At some point during the summer months, we all start to wonder what our formation programs will look like in the fall. Whether we have a lot of ideas or just a few suggestions from others, the struggle is trying to select what ought to be done out of the range of possibilities. Thankfully we are not left alone in our discernment. As James assures us, “If any of you is lacking in wisdom, ask God, who gives to all generously and ungrudgingly, and it will be given you.” (James 1:5)
With this in mind, in planning a new faith formation year I begin by praying for freedom and openness to God’s will. More often than not the first questions on my mind are, “What do I want to do? What did I find challenging, difficult, or lacking last year?” Those questions are all about me. My initial prayer for freedom is an attempt to take myself out of the equation and re-focus on God’s will for the parish.
Next I will review the past year with Christ, prayerfully walking through the events as I might do during an Examen. I ask for help in judging what worked and what didn’t. This requires a deep trust that what comes to mind is indeed Christ’s answer.
At some point along this prayerful way, I will begin conversing with the Lord about my dreams and his. We look at all of the possibilities for the year to come, and I write down ideas. This is a chance to get creative and really dream.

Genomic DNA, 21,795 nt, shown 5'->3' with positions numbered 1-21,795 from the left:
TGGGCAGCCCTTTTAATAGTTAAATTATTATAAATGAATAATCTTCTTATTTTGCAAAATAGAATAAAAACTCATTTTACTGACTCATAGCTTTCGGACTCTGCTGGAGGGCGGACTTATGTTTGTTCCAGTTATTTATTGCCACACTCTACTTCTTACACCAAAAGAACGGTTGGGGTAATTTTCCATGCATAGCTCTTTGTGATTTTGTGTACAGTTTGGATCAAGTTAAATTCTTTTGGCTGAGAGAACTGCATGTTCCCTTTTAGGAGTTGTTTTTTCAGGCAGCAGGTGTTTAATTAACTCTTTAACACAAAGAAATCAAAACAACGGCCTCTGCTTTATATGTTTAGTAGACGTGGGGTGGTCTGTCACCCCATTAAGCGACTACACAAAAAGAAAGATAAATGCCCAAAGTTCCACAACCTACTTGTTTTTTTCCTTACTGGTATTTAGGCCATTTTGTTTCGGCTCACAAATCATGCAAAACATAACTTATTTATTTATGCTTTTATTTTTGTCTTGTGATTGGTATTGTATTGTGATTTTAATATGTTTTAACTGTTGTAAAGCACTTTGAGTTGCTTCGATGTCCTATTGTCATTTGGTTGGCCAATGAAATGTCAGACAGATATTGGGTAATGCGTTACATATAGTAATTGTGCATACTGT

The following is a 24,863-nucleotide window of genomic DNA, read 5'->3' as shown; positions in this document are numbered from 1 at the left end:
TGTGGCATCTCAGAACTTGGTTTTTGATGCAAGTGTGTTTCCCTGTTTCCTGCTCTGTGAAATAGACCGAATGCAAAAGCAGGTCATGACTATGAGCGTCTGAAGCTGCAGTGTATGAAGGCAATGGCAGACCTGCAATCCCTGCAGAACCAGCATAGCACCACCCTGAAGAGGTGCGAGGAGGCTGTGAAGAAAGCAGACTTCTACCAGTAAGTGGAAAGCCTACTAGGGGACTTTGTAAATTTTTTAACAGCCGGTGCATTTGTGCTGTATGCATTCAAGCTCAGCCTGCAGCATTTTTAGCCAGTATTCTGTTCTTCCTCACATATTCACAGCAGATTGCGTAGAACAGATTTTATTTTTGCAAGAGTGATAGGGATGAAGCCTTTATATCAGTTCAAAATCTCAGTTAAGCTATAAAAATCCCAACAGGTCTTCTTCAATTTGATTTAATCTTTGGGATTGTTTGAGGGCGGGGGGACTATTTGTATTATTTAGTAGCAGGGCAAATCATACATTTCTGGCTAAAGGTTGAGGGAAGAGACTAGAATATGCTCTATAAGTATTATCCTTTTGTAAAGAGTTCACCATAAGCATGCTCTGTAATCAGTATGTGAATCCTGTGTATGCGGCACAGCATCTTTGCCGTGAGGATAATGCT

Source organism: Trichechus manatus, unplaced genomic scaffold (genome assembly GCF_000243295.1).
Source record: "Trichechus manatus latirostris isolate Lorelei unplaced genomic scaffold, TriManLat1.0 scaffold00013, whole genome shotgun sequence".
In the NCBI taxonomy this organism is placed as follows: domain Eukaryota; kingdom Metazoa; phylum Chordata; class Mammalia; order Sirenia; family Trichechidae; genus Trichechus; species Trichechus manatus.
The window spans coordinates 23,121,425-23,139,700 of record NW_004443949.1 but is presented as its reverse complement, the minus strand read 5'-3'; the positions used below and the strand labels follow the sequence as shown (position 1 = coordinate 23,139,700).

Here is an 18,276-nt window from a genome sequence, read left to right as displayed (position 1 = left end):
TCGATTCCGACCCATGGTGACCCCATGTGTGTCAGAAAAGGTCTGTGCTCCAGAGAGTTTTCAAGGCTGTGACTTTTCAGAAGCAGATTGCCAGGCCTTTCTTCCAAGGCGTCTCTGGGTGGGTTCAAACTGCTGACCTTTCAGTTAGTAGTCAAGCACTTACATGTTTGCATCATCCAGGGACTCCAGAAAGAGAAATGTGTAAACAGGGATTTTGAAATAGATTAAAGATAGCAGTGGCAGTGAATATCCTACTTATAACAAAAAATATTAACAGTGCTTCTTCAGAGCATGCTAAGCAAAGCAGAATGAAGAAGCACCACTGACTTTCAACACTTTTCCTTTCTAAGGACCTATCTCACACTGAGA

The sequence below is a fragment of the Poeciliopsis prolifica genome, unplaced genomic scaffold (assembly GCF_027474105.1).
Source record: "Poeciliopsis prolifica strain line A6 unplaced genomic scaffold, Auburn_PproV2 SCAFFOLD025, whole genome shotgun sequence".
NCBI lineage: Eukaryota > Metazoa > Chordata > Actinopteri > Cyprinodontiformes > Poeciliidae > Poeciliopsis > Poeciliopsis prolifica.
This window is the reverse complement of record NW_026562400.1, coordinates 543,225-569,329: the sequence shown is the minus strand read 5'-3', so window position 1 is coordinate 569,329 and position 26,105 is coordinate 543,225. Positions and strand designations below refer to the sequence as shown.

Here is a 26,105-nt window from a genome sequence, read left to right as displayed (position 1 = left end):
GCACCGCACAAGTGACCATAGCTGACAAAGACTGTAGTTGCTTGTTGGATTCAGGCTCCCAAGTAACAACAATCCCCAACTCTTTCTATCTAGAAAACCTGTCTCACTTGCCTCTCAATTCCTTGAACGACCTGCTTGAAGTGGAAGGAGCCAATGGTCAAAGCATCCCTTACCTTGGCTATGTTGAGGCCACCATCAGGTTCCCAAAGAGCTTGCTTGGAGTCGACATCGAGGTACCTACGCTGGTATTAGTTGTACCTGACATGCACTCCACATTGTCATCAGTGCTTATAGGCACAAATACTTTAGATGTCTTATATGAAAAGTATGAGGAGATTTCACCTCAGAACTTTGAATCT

There comes a point when the dreaming must end and the planning begins. My pages are filled with potential—what I need to do at this stage is narrow down the ideas to a few concrete changes or new initiatives.
This is a great time to ask God again what He would have me do. I pay attention to how I feel about these possible changes or new initiatives when I am with Christ in personal prayer at home, before the Blessed Sacrament, or at Mass. I want to pay attention to my feelings about possible changes. Am I excited about one initiative over another? Do I look forward to this change or that? Am I conflicted, disturbed, or lacking in peace and courage regarding implementing any of my ideas? My inclinations, prayerfully considered, are sure guides along the road of discernment.
Finally I make my decisions while continuing to evaluate how I feel about these new plans, especially at those times when I am closest to Christ. Am I still full of joy, peace, and confidence? If I do begin to feel doubt creep in, I do not assume that I’ve discerned wrongly, but I will back up and re-examine my freedom and spend more time evaluating the choices and the reasons they seemed so good before.
In taking advantage of the great spiritual tradition of prayerful discernment, planning the year to come becomes yet another means of deepening my own relationship with Christ.